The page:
It’s the biggest sporting event on the planet, and the USA men’s team has a chance to win it all, although Las Vegas is willing to bet 160-1 against that happening. The 2014 Soccer World Cup will begin June 12 with huge fanfare and the steady beat of samba drums, and the tension will grow daily until it reaches the crescendo on July 13. Life in America will likely continue almost as usual, but that won’t be the case around the rest of the world. Streets and shops from Australia to Uruguay will be empty and productivity will plummet, while upwards of 3 billion people gather each day around televisions, radios and giant public screens to watch the drama of the World Cup as it unfolds.
Just like the Summer Olympics, the World Cup takes place every fourth year, but any similarity stops right there. The World Cup is watched by five times as many people as the Olympics, and with much greater passion. Also, the 32 finalist nations, including Team USA, first had to win their way through a series of playoffs to qualify for the final stage. Those playoffs began back in June 2011 with 207 national teams split into six geographic groups around the world; three years and 820 games later, those 207 nations are now down to 31. Those 31, along with host nation Brazil, will play a total of 64 matches in 12 cities across four time zones until one earns the right to wear the crown of world champion for the next four years. Yes, it will take place in Brazil, that huge expanse of Amazon jungle, jaguars and beaches up on the northeast shoulder of South America, and the home of jogo bonito, the “beautiful game.” And, of course, it’s also home of one Edson Arantes do Nascimento, also known as Pele and regarded by many experts as the greatest soccer player of all time.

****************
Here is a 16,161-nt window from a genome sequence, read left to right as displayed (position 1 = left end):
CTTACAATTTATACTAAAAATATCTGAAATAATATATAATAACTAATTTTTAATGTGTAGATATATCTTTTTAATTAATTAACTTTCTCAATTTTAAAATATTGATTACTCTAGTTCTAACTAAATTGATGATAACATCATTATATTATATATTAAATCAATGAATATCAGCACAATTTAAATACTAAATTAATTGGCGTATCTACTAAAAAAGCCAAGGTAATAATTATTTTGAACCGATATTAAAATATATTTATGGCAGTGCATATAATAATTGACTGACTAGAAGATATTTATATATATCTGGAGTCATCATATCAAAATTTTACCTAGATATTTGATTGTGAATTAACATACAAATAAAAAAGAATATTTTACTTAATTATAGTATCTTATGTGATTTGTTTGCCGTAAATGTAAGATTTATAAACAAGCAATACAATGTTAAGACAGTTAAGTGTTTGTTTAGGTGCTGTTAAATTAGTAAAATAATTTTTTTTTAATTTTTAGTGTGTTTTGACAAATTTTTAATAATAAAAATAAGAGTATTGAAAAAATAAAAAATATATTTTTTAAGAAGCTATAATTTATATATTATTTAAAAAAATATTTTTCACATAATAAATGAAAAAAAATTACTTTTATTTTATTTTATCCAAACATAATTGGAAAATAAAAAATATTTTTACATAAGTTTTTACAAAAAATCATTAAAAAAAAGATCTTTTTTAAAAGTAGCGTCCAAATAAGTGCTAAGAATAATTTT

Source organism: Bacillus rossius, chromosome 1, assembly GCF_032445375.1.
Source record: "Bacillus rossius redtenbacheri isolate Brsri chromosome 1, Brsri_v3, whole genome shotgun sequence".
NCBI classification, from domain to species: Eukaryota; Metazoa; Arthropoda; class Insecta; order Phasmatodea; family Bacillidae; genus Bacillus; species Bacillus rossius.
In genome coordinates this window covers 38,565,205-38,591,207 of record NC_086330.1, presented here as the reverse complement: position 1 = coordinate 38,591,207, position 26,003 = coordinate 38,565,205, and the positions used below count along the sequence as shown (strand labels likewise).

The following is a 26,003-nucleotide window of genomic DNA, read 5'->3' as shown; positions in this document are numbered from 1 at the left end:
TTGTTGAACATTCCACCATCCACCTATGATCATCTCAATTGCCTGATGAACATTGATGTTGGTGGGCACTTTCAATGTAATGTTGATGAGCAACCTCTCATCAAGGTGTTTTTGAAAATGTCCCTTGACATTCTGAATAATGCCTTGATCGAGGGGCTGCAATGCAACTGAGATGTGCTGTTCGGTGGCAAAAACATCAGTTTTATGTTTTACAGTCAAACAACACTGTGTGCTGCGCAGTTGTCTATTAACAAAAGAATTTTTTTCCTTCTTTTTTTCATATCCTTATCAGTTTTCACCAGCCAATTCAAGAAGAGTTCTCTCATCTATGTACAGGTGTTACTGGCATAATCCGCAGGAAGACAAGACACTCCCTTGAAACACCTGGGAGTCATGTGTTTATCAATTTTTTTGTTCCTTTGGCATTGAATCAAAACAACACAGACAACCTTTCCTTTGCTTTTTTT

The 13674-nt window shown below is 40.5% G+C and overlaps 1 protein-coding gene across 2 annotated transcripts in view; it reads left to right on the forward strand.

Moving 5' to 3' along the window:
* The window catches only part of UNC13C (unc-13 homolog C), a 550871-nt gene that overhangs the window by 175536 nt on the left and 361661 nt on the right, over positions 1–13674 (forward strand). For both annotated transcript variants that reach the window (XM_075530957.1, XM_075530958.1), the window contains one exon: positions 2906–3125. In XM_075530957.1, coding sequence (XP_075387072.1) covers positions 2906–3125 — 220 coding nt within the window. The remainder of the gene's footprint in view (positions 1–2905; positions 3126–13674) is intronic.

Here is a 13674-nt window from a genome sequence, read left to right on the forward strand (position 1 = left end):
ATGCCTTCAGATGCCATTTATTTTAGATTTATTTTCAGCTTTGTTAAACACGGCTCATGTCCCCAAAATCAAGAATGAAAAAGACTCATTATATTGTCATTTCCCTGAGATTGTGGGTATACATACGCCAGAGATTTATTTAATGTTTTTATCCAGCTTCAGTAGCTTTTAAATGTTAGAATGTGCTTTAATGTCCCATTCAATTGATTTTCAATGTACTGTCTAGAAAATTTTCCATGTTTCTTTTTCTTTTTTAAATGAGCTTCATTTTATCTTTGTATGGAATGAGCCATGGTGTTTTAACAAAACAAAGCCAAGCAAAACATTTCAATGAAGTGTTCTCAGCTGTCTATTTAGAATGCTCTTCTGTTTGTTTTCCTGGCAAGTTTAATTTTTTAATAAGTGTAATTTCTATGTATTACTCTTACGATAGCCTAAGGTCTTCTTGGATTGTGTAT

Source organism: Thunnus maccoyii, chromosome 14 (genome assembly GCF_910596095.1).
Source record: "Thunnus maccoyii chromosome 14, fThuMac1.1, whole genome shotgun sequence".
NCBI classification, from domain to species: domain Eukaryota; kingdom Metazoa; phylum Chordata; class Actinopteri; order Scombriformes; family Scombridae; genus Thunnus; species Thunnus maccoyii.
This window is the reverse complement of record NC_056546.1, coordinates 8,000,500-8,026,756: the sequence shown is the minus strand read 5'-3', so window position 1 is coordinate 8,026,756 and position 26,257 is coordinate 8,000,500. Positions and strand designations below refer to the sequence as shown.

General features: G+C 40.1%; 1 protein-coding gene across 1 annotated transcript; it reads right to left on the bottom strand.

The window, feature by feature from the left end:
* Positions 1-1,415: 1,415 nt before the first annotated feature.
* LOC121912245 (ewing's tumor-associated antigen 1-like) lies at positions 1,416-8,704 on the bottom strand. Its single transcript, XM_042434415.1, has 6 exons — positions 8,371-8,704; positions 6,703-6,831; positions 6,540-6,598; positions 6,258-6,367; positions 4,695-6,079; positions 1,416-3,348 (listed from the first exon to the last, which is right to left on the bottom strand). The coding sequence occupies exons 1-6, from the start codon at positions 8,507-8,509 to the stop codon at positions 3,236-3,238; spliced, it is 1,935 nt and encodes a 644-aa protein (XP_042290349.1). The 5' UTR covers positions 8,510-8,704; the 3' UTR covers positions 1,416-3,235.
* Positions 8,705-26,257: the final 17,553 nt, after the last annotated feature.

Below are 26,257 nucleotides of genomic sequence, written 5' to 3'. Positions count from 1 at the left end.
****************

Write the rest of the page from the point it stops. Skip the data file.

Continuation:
As a caution to the national teams from Europe, Africa, Asia, North America and Oceana, it should be remembered that all four World Cup finals previously held in South America were won by South American teams. This time around, Brazil is favored to add the trophy to their three previous titles, although their much-feared neighbor, Argentina, will also be there, along with current world champion, Spain, and perennially strong Germany. Also included in the mix are a couple of powerful African nations, and there is usually a dark horse or two – that ones that peak at the right time and come up along the rails to surprise everyone. This time, American is sending our best team ever and we just might turn into one of those dark horses. Unfortunately we’ve been placed in one of the “Groups of Death” with Germany, Ghana and Portugal, and the latter includes the 2014 World Player of the year, Christiano Ronaldo.
Yes, the 32 nations are separated into eight groups of four, and each nation will play against the other three in their group, gaining three points for each win, one point for a tie and zero for a loss. After the round-robins have been completed, the bottom two nations in each group will go home to varying degrees of sympathy or acrimony, while the top two will move on to the single elimination round of 16 and, if successful there, then on to the quarter finals.
Despite pessimism from Las Vegas, the young American team just might surprise the rest of the world.
Colin Sellwood of Whitefish will be writing periodic updates about the World Cup as the global sporting event kicks off. Questions? Email firstname.lastname@example.org
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